Syrian child laborers earn $25 a week

Syrian child laborers earn $25 a week

One of the negative aspects of the long nine-day bayram vacation has been traffic accidents resulting in 134 deaths, but another one could be that important stories were overlooked during the vacation.  

The story that Syrian migrant children in Turkey have been hired as child laborers has likely not been noticed.
American television CBS filmed Syrian children in various parts of Istanbul working to contribute to their poor families or being forced to work. The TV crew filmed small children working at textile workshops in the basements of Istanbul as well as a 10-year-old Syrian child selling vegetables in a market. This child, Hüseyin, was able to go to school for just one year in his country. He now works 12 hours a day, six days a week, earning $25 a week. 

When you think that 57 percent of Syrian immigrants in Turkey are poor, Hüseyin’s contribution to his family is important. 

It’s exactly like the contributions of the small Syrian kids I saw working in a Gaziantep restaurant years ago before the war started.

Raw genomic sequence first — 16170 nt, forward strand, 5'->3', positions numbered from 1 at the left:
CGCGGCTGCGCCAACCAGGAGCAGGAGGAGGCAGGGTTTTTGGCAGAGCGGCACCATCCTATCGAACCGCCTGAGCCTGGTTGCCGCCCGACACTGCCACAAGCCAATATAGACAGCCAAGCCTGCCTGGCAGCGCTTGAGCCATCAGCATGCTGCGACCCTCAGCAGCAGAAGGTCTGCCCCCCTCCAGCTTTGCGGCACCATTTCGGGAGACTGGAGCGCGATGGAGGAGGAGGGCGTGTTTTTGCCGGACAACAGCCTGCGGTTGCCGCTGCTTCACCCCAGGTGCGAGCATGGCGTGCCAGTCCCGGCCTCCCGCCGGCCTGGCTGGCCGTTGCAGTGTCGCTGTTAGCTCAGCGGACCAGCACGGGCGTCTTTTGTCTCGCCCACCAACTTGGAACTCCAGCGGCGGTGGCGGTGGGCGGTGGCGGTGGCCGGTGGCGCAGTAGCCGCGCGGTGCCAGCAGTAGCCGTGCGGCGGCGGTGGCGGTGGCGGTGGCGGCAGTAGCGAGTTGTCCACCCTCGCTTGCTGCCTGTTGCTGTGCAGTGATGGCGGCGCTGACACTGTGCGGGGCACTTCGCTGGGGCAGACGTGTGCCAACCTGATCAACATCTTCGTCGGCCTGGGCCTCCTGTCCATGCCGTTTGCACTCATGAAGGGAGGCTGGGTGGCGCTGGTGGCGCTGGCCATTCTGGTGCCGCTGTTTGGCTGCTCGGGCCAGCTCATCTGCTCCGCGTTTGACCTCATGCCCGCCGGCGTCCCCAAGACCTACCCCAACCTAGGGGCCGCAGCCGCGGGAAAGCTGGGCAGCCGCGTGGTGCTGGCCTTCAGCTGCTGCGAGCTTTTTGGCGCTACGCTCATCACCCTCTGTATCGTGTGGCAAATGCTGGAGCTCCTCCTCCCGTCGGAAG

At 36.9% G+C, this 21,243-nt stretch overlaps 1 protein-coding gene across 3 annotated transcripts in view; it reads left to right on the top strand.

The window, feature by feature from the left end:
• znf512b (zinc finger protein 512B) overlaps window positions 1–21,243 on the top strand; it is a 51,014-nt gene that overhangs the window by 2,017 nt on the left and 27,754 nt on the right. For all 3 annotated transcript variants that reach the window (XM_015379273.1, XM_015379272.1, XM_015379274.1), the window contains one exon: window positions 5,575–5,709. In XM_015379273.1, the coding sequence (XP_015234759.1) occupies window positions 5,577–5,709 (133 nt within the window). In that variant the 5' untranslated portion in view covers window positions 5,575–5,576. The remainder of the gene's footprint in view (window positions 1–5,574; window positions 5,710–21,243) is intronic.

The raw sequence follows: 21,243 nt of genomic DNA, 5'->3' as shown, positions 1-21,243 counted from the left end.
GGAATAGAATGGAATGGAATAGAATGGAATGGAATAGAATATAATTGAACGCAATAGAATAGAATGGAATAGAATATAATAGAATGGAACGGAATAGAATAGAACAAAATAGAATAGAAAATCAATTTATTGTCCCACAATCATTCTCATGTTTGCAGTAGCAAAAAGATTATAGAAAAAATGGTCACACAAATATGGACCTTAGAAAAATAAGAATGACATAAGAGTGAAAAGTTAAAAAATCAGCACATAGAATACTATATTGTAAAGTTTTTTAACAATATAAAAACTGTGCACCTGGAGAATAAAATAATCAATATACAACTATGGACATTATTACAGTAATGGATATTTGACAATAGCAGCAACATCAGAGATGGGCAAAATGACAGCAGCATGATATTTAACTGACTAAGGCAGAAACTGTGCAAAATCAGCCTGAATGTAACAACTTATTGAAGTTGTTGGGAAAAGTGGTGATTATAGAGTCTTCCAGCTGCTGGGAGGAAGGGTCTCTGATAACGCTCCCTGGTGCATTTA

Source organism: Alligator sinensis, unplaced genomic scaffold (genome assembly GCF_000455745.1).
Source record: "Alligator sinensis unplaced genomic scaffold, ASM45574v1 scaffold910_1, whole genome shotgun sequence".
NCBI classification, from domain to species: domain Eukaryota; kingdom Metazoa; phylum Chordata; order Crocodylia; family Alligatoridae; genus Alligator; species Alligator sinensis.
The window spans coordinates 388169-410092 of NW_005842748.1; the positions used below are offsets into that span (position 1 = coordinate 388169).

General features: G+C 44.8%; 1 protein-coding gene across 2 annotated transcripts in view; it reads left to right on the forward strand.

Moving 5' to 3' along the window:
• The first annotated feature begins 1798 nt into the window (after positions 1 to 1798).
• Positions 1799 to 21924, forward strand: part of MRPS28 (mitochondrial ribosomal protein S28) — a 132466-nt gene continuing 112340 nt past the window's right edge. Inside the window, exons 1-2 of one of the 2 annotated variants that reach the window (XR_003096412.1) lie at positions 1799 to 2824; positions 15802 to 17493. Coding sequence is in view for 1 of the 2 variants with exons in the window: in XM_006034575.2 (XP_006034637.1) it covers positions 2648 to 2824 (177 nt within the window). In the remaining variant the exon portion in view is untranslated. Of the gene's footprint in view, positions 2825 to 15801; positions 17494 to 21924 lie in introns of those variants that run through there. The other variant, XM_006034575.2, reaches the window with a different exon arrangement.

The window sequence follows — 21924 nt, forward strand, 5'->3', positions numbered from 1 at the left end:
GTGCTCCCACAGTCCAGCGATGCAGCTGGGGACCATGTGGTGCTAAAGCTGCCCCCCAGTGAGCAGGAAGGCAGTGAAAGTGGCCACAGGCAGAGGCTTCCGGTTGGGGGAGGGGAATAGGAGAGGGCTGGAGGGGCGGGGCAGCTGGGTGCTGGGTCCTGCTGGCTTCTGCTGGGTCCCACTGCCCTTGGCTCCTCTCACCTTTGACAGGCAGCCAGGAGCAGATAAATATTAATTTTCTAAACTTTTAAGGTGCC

The Syrian child labor in Istanbul filmed by the CBS television and broadcast to the world is a small portion of the Syrian drama. This humanitarian tragedy has peaked now with child labor, with deaths at sea and with tens of thousands waiting at border posts. 

Meanwhile, why did the escape from Turkey to the West accelerate recently?
Why do Syrian migrants who have been living in Turkey for almost three years insist on going to a Greek island with cheap dinghies, risking a death by drowning in the Aegean, or walk for hours on the Istanbul-Edirne highway to reach an EU border? 

Sociology Professor Sema Erder, who has written many books and conducted many studies on migration, urbanization and slums, brought up several questions on the mass escape of the Syrians. 

Erder pointed out that Turkey’s foreign migration policies have been debated and criticized for years because of their strict rules and because they contain several problems in terms of migrant rights… 

She has asked whether or not one of the reasons for the escape could be that even the slow-moving UNHCR bureaucratic management was prevented from getting involved in the crisis right from the get-go.

Could it be because of the “guest” policy that Syrians are subjected to gives them no legal right to work? 

Is it because the newly issued immigrant “protection” policy does not work? 

Could it be the ethnic policy Turkey applies to “guests” and which discriminates them by separating them into groups such as Kurdish, Yezidi and Sunni? 

Isn’t it strange that the escape of Syrian immigrants from Turkey has been watched by local and international media organizations like a film, for months, and that these questions have been left unanswered?